The European Banking Authority (EBA) published today indicators from 36 large institutions in the EU, as provided for in the Implementing Technical Standards (ITS) and Guidelines on disclosure rules applicable to institutions whose leverage ratio exposure measure exceeds 200 billion Euro.
The ITS and Guidelines on disclosure rules define uniform requirements for disclosing the values used during the identification and scoring process of global systemically important institutions (G-SIIs), in line with the internationally agreed standards developed by the Financial Stability Board (FSB) and by the Basel Committee on Banking Supervision (BCBS).
To promote a level playing field in the EU regarding these requirements and to increase transparency on the internal financial market, the current level of disclosure goes beyond the minimum standards required by the BCBS, both in terms of granularity of the disclosed information and applicable scope of institutions. Consequently, some of the group-specific templates published today belong to institutions that did not contribute directly to the BCBS's exercise for global systemically important banks (G-SIBs).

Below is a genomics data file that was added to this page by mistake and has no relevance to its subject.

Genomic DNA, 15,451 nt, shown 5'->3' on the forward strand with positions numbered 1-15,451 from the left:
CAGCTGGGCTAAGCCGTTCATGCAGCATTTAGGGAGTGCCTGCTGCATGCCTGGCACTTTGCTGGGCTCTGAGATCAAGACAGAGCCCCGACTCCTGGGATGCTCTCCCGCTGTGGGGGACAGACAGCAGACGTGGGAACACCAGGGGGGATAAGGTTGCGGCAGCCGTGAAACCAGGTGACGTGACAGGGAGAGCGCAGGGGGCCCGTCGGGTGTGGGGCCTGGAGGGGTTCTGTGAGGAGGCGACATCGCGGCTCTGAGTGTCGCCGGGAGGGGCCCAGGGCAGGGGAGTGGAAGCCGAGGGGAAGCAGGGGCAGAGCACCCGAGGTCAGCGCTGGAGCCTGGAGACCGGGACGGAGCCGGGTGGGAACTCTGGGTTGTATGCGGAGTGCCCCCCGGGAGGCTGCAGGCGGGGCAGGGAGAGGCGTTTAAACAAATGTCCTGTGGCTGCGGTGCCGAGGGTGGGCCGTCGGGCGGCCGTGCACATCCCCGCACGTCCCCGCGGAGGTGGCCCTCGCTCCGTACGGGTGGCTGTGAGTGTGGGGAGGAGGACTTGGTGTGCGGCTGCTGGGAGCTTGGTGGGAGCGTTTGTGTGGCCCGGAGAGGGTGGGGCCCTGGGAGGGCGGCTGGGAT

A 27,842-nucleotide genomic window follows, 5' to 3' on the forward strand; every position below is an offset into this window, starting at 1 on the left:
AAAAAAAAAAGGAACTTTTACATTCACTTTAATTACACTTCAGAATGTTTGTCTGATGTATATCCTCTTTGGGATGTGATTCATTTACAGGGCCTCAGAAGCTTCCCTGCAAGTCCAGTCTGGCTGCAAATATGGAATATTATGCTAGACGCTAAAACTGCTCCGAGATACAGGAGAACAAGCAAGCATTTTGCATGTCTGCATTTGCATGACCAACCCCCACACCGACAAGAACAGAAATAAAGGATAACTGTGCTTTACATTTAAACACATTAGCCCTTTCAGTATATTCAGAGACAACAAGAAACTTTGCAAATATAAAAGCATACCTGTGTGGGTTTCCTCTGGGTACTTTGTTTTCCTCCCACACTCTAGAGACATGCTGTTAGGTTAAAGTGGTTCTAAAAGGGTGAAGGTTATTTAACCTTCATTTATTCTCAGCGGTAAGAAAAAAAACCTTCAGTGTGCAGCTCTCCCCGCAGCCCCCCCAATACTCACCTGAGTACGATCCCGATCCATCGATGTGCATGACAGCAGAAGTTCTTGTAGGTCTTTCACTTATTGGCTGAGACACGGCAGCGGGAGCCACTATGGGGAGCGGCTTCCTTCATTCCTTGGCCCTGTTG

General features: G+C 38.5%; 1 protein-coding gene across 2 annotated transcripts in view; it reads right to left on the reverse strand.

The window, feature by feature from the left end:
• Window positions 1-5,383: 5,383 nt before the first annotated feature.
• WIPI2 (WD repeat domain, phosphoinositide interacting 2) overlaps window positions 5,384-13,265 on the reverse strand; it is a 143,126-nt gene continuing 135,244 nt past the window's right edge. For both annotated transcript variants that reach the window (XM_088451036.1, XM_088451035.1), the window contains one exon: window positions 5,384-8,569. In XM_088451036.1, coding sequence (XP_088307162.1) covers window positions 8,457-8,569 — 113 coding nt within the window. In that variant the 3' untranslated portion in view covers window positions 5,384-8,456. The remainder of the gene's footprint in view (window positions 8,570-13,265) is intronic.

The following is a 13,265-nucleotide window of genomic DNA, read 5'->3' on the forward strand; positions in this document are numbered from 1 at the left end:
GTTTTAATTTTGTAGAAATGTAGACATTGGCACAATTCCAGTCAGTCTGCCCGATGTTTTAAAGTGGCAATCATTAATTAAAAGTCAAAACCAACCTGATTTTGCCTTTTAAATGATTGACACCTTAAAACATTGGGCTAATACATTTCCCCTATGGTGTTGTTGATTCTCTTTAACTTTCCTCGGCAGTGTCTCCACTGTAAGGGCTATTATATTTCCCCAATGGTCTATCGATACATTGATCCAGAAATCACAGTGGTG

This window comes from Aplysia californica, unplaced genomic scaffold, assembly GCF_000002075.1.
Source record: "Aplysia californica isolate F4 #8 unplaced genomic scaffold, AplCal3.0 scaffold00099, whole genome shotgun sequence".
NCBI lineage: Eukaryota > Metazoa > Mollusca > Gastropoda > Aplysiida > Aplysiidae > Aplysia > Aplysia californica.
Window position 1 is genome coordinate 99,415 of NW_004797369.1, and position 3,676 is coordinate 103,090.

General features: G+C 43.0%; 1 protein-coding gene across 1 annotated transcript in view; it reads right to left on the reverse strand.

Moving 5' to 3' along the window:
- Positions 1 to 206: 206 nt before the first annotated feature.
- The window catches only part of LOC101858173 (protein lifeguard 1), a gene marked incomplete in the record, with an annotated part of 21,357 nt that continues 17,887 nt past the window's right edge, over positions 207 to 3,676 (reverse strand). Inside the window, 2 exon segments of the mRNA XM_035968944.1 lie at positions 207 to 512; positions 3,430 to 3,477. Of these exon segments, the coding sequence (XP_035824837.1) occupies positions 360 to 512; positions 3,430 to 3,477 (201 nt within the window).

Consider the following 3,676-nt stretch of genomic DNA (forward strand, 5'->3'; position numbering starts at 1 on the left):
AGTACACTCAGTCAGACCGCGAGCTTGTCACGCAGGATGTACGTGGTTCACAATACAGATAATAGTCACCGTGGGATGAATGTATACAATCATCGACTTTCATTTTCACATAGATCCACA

This year's data covers 36 institutions whose leverage ratio exposure measure exceeded 200 billion Euro by the end of 2015. The EBA acts as a central data hub in this disclosure process, thus providing a platform to aggregate data across the EU through a user-friendly excel tool. The EBA will continue to disclose this data on a yearly basis.
Legal basis and next steps
The final RTS, ITS and Guidelines have been developed in accordance with Directive 2013/36/EU (CRD IV), and on the basis of internationally agreed standards, such as the framework established by the FSB, as well as the standards developed by the BCBS.
The identification as G-SII, which leads to a higher capital requirement, falls in the responsibility of national competent authorities and will be updated by December 15. It will follow global denominators disclosure and G-SIB exercise results, expected to be published by the BCBS and the FSB, in November each year. The higher capital requirement will then apply about one year after the publication by competent authorities in each Member State of banks' scoring results so as to allow institutions enough time to adjust to the new buffer requirement.